News

A NIBIB director describes three areas of research with big-impact potential and poised to go from bench to bedside.

How hospitals and emergency departments deal with incidental findings was the subject of a recent article in the Wall Street Journal, in which three programs were identified that ensure referring physicians, PCPs and patients are made aware of the incidentaloma.

Astronomers working with the high-resolution Atacama Large Millimeter/submillimeter Array (ALMA) have penetrated clouds of gas and dust to capture the best images ever recorded of planetary formation 450 light-years from Earth.

In light of recent data theft at retailers and other businesses, as well as amid fears of additional data breaches as the healthcare environment migrates to the digital world, Johns Hopkins information security experts have helped organize a conference to inform top executives about the growing risks of digital break-ins, how to reduce these risks, and how to manage the aftermath of a data breach.

The latest healthcare hack appears to have been the HealthCare.gov website, federal officials confirmed last week. Hackers uploaded malware to a test server for the federal health insurance exchange.

Modest projected growth in the U.S. economy will help propel increases in health spending beyond growth in the GDP over the coming decade, according to a report from CMS published in Health Affairs.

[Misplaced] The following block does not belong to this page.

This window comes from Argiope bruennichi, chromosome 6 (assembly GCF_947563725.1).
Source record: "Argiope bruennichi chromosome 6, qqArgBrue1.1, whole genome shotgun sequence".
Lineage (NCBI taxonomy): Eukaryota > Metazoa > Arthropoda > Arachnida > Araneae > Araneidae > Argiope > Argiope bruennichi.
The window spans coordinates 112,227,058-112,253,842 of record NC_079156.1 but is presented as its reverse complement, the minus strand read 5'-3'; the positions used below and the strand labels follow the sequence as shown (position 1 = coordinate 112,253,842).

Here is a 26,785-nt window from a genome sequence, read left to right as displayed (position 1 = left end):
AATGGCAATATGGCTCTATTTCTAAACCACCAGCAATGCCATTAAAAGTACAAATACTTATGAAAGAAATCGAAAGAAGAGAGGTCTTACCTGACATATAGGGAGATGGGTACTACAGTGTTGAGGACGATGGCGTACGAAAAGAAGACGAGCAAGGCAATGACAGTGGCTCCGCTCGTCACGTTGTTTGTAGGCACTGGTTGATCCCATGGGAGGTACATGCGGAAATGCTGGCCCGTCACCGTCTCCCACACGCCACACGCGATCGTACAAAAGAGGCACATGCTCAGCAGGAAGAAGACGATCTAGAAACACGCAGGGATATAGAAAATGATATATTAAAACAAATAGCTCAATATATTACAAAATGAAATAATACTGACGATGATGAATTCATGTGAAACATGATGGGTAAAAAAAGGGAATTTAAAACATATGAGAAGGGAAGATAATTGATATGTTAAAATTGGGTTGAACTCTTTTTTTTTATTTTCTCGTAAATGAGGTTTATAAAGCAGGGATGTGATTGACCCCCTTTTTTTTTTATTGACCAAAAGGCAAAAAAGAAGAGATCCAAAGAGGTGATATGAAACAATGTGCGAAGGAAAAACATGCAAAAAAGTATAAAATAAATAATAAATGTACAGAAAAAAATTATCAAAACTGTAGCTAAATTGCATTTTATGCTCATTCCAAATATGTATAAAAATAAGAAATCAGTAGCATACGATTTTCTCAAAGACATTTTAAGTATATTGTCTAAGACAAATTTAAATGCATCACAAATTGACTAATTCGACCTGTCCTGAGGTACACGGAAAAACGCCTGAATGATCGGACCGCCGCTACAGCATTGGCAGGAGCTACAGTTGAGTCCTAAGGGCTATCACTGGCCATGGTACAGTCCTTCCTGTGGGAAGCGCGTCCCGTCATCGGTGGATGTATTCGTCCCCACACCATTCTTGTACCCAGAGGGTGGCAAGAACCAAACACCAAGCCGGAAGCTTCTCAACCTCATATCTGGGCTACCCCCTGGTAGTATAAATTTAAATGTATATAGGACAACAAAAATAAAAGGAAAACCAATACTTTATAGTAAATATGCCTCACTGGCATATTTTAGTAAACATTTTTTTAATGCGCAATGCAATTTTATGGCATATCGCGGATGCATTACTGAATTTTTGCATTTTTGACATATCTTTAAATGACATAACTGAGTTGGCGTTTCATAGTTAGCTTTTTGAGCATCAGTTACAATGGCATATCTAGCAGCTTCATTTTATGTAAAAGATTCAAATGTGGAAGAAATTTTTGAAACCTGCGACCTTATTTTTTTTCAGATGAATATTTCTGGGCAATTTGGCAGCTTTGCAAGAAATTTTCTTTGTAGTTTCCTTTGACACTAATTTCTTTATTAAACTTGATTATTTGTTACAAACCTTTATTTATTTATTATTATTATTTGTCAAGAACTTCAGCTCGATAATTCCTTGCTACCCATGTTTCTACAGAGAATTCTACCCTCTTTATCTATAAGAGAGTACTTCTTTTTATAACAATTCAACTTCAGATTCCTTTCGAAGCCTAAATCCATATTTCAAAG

More than 20,000 insured Georgians have until this Friday to provide missing information to their health insurance exchange (HIX) plan or they will lose their coverage on September 30.

Few would dispute the restorative power of unplugging from work, but only a scant 3 percent of CEOs across a range of industries report that they can completely disconnect during vacations.

The formation of a new health information exchange was recently announced in California that would make the medical records of nine million patients, representing more than a quarter of the state’s population, available to network physicians and hospitals.

The Senate confirmed Robert McDonald to head the Department of Veterans Affairs last week, just after congressional leaders put together a $17 billion funding bill to help reform the agency. 

In an NPR story, some professional societies and associations expressed concern over a new report from the Insitute of Medicine that calls for more accountability in the distribution of funding for medical graduate education. 

The current physician piecemeal reimbursement model ultimately drives up the costs of healthcare according to Sandeep Jauhar, MD. In a New York Times editorial he explains that while overutilization is certainly a factor, cutting payments to physicians is a self-defeating strategy, forcing them to increase the number of patients they see, which reduces the amount of time spent with each one. Busy doctors call on others to help with the patient load, often times specialists who may order more tests, driving up costs. "There is no more wasteful entity in medicine than a rushed doctor," says Jauhar.